Indian Journal of Science and Technology
Year: 2013, Volume: 6, Issue: 8, Pages: 1-4
M. Lanord Stanley J1*, D. Elantamilan1 and T. S. Kumaravel2
1 Department of Medicine, Tagore Medical College and Hospital, [email protected]
2 GLR Laboratories Pvt. Ltd., [email protected]
*Author For Correspondence
Lanord Stanley J
Department of Medicine
Email: [email protected]
This study was done to estimate the prevalence of Prehypertension (PHT) in a local community and to correlate Indian Diabetic Risk Score (IDRS) with Prehypertension. Screening camp for high blood pressure along with IDRS calculation was done by staffs in our medical Out Patient Department (OPD) for undetected prehypertension. Blood pressure was measured 3 times by skilled, trained physicians after subjects had rested for 15 minutes in the sitting position and the average value of the measurements were taken as final. By asking four simple questions and one measurement (waist circumference), IDRS was derived. Out of 392 screened individuals 136 had Prehypertension of which 77 had stage I prehypertension and 59 of them had stage II prehypertension. It was shown that there was a decrease in number of normotensives and an increase in number of prehypertensives as the IDR score moved upward indicating that there is a strong association between metabolic and cardiovascular disease. More than half of the normotensive individuals also had IDRS more than 60, necessitating the need for life style modifications. Prehypertension remains as more prevalent and undetected health problem in our community. IDRS can be used as a screening tool to identify modifiable risk factors for both cardiovascular disease (CVD) and metabolic disease. Life style modification used as a measure to prevent the development of hypertension if IRDS is also used alongside. Since overweight, obesity impaired fasting glucose and diabetes mellitus found to be strongly associated with prehypertensive individuals, IDRS also detects normotensives with high IDR scores who are likely to become either hypertensive or diabetic in the near future.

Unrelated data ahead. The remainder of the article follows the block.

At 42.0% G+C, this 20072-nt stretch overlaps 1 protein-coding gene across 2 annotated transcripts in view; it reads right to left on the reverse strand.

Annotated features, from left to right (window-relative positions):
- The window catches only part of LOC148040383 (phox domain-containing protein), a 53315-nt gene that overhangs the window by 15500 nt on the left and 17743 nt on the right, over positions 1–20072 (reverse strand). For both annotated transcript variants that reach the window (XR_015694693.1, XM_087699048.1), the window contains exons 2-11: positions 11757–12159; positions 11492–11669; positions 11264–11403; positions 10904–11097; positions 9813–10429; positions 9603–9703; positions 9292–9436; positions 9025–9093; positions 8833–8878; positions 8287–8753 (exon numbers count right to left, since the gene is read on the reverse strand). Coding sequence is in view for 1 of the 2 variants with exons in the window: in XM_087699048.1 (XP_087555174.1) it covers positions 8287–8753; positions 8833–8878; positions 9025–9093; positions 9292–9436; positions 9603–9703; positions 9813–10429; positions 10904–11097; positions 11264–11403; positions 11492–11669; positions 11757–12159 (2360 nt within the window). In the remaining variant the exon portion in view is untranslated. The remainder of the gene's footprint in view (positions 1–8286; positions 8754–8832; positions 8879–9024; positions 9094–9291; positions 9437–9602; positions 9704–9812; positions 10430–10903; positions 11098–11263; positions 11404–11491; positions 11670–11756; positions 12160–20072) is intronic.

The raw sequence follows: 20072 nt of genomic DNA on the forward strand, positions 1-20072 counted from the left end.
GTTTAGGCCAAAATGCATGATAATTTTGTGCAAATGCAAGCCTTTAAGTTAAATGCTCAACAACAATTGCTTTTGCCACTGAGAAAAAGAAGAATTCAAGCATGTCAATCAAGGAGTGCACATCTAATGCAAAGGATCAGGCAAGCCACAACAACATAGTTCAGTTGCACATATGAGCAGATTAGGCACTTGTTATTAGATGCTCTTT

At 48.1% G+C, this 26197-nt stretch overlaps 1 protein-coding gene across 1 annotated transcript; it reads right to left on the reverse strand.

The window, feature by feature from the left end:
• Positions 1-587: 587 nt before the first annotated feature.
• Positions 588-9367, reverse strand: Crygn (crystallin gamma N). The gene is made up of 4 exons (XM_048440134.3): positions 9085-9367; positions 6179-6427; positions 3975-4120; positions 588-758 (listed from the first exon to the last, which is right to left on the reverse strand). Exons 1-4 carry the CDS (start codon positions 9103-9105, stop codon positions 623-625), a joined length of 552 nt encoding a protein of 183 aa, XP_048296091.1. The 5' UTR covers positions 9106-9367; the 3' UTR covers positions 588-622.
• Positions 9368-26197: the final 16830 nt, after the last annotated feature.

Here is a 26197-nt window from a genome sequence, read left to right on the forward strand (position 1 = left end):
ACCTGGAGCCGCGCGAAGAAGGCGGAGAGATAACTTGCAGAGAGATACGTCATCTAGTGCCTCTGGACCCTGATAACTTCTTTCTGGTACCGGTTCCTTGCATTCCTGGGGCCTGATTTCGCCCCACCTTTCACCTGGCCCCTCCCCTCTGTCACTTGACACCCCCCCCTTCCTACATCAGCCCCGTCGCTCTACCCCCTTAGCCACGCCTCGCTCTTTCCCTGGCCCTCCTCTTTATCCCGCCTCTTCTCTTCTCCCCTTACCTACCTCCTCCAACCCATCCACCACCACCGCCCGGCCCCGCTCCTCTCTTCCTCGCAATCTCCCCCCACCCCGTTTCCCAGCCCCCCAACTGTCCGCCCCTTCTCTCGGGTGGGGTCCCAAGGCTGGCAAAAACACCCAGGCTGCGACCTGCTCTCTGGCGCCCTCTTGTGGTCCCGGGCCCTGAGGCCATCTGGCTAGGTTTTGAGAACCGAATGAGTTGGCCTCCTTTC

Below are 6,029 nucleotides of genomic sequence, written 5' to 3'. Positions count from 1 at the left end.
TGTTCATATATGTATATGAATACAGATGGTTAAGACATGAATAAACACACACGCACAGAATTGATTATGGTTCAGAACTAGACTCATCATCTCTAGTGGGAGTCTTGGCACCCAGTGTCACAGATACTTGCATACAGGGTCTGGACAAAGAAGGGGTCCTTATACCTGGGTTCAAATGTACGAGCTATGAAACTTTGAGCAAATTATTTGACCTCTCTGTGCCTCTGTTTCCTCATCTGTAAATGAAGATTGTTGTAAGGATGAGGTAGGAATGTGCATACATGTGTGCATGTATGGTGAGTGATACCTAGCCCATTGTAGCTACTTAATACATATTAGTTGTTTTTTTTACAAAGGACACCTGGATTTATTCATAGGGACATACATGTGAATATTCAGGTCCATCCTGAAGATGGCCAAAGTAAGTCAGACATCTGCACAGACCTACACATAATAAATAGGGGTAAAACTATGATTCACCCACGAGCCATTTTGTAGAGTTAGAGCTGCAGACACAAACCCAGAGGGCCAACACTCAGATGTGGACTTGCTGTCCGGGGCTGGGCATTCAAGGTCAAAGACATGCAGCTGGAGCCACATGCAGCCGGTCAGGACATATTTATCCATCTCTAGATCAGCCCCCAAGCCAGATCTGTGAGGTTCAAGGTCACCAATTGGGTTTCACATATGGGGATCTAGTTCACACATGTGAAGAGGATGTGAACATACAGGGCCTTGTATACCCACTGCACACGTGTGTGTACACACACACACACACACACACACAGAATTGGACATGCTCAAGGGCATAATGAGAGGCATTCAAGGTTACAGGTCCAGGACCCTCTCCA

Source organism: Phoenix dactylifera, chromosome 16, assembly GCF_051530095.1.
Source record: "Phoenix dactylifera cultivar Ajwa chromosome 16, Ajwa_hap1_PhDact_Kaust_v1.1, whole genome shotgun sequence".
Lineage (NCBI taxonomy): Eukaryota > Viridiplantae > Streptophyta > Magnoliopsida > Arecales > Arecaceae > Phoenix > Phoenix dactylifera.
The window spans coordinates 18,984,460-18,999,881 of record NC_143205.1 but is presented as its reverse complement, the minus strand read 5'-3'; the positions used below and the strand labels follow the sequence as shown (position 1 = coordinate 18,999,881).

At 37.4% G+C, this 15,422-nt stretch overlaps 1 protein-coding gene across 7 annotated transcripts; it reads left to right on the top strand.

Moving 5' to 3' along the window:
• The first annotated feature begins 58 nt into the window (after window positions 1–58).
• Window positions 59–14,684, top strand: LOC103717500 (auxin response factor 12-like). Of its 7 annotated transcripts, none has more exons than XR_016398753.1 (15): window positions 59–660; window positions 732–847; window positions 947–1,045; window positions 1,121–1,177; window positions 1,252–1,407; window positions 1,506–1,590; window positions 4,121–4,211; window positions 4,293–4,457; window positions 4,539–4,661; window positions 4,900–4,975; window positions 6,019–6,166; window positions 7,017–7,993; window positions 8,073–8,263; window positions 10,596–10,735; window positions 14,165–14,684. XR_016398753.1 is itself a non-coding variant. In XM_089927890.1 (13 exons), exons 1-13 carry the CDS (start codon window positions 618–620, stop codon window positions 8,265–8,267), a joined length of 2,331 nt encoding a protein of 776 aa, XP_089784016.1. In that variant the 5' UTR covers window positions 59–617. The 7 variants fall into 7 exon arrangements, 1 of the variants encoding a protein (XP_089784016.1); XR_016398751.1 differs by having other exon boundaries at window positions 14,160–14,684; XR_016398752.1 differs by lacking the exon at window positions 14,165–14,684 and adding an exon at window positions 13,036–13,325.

Keywords: Prehypertension, Hypertension, Indian Diabetic Risk Score, Modifiable Risk Factors, Lifestyle Modification
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